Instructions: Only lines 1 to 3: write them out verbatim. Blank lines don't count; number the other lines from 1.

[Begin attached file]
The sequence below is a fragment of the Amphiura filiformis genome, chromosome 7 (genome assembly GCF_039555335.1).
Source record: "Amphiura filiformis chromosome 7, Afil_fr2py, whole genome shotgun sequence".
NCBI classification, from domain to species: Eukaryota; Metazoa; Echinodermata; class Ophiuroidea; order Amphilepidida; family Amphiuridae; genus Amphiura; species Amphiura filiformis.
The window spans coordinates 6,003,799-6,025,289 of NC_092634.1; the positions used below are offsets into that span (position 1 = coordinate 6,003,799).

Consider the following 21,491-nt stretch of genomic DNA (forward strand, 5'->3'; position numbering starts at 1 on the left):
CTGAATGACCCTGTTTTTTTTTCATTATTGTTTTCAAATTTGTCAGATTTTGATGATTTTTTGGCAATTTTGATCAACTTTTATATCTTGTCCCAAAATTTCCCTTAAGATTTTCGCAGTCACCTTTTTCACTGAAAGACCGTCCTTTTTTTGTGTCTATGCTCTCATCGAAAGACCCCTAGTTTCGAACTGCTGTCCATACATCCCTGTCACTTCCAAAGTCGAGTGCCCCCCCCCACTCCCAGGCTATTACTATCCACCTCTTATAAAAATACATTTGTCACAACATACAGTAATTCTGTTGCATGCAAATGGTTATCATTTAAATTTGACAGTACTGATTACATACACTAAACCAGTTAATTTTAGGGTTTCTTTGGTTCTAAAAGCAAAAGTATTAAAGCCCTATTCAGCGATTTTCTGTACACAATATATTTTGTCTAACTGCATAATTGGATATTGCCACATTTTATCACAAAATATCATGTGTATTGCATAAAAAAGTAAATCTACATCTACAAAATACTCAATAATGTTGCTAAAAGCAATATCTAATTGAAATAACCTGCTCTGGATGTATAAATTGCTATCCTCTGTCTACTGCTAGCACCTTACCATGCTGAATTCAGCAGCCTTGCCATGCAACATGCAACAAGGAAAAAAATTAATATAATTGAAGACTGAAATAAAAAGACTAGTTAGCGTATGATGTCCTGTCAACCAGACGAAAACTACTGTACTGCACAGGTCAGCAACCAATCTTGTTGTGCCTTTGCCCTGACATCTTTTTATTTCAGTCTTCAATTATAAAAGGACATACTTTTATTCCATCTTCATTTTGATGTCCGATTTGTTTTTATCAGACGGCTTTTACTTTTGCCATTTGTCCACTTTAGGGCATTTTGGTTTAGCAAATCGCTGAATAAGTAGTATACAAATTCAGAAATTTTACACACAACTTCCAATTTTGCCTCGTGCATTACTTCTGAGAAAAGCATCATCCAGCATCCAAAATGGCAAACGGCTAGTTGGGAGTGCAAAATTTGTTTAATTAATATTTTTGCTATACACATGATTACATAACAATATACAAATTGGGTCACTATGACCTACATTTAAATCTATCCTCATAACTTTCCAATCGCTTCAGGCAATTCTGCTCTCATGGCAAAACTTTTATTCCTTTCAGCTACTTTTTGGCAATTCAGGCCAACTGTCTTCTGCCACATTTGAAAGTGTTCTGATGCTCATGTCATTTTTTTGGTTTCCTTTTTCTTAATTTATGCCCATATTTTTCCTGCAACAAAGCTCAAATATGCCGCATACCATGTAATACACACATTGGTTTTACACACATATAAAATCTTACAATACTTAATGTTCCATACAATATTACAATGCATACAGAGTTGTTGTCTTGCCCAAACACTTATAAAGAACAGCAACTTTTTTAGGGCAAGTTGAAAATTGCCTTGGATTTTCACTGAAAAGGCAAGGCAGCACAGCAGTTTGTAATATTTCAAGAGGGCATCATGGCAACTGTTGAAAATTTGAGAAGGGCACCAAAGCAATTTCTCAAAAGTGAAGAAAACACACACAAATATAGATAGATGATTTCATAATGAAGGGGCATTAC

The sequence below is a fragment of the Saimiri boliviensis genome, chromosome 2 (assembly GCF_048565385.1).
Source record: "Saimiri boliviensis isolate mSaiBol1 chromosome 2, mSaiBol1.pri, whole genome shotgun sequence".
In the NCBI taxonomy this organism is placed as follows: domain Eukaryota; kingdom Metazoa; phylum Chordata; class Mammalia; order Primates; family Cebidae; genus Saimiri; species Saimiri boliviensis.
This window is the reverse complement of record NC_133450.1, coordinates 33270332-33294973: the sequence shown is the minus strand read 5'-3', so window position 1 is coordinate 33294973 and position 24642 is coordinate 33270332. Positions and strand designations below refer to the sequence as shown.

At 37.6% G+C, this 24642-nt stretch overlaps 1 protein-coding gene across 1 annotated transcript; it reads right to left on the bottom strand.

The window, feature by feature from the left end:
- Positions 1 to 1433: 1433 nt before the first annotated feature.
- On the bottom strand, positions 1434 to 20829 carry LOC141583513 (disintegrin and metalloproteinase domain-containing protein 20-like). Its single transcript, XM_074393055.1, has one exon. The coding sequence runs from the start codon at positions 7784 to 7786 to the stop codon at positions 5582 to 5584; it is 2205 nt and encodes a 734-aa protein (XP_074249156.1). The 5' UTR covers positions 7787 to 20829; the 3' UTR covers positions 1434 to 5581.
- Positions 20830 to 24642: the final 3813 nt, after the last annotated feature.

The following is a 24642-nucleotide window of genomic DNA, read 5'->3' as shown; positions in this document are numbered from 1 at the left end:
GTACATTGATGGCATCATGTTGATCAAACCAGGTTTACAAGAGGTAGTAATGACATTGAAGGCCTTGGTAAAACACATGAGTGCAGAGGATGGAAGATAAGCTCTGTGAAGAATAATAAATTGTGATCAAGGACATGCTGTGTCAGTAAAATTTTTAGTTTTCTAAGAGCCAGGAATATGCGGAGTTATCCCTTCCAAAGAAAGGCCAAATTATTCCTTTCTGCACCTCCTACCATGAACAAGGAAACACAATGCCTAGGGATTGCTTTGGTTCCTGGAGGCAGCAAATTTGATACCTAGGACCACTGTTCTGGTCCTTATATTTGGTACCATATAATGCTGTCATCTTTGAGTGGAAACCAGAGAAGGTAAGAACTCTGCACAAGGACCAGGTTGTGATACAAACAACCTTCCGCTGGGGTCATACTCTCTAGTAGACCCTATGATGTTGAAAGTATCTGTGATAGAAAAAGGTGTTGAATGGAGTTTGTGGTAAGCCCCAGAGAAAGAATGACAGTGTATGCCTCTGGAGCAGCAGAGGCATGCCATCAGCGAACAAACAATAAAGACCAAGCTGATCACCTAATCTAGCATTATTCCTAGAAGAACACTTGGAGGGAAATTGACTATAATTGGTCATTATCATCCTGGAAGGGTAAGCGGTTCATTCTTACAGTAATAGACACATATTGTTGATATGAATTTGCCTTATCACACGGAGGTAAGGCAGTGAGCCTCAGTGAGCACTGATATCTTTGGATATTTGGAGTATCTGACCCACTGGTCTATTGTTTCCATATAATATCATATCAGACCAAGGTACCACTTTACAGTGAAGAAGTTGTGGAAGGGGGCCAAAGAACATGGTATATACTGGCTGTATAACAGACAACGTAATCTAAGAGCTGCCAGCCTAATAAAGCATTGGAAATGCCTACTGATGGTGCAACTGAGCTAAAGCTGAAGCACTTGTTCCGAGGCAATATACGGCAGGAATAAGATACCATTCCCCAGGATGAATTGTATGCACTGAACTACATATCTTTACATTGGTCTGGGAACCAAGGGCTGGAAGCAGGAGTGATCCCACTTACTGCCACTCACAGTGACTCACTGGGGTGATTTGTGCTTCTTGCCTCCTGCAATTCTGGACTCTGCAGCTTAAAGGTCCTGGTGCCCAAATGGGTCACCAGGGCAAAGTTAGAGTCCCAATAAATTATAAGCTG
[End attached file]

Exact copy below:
The sequence below is a fragment of the Amphiura filiformis genome, chromosome 7 (genome assembly GCF_039555335.1).
Source record: "Amphiura filiformis chromosome 7, Afil_fr2py, whole genome shotgun sequence".
NCBI classification, from domain to species: Eukaryota; Metazoa; Echinodermata; class Ophiuroidea; order Amphilepidida; family Amphiuridae; genus Amphiura; species Amphiura filiformis.